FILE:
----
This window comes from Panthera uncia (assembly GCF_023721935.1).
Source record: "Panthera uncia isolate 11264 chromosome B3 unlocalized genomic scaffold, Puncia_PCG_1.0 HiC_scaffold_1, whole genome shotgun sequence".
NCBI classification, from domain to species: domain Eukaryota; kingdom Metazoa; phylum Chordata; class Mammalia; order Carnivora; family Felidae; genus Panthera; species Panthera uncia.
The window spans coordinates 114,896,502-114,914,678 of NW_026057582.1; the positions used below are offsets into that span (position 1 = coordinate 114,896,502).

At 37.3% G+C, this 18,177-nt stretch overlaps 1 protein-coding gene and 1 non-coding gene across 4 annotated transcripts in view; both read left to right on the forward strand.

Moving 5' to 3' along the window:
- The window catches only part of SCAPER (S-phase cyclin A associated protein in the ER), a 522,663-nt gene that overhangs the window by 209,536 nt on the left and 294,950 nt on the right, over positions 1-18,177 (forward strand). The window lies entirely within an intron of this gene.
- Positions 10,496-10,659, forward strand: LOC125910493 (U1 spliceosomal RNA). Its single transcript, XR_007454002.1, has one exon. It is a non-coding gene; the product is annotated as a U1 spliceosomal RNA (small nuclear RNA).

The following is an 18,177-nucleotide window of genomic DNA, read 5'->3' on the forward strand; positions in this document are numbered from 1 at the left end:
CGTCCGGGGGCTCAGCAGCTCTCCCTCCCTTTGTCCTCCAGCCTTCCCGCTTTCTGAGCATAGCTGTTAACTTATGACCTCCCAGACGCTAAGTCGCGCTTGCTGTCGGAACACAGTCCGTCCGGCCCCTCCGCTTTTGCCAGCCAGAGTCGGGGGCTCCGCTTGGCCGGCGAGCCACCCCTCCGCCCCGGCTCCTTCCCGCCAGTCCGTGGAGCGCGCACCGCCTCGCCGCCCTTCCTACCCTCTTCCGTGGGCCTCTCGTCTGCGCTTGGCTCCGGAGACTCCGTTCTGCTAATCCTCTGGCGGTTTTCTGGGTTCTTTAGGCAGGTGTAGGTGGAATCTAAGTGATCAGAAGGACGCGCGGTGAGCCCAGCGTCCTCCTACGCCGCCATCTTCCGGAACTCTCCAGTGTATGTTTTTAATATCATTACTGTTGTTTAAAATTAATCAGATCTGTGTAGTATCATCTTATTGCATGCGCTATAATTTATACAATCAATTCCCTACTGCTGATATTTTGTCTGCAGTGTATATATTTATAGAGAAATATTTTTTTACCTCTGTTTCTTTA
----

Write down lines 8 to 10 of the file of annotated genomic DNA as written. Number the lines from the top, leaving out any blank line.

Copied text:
- Positions 10,496-10,659, forward strand: LOC125910493 (U1 spliceosomal RNA). Its single transcript, XR_007454002.1, has one exon. It is a non-coding gene; the product is annotated as a U1 spliceosomal RNA (small nuclear RNA).

The following is an 18,177-nucleotide window of genomic DNA, read 5'->3' on the forward strand; positions in this document are numbered from 1 at the left end:
CGTCCGGGGGCTCAGCAGCTCTCCCTCCCTTTGTCCTCCAGCCTTCCCGCTTTCTGAGCATAGCTGTTAACTTATGACCTCCCAGACGCTAAGTCGCGCTTGCTGTCGGAACACAGTCCGTCCGGCCCCTCCGCTTTTGCCAGCCAGAGTCGGGGGCTCCGCTTGGCCGGCGAGCCACCCCTCCGCCCCGGCTCCTTCCCGCCAGTCCGTGGAGCGCGCACCGCCTCGCCGCCCTTCCTACCCTCTTCCGTGGGCCTCTCGTCTGCGCTTGGCTCCGGAGACTCCGTTCTGCTAATCCTCTGGCGGTTTTCTGGGTTCTTTAGGCAGGTGTAGGTGGAATCTAAGTGATCAGAAGGACGCGCGGTGAGCCCAGCGTCCTCCTACGCCGCCATCTTCCGGAACTCTCCAGTGTATGTTTTTAATATCATTACTGTTGTTTAAAATTAATCAGATCTGTGTAGTATCATCTTATTGCATGCGCTATAATTTATACAATCAATTCCCTACTGCTGATATTTTGTCTGCAGTGTATATATTTATAGAGAAATATTTTTTTACCTCTGTTTCTTTA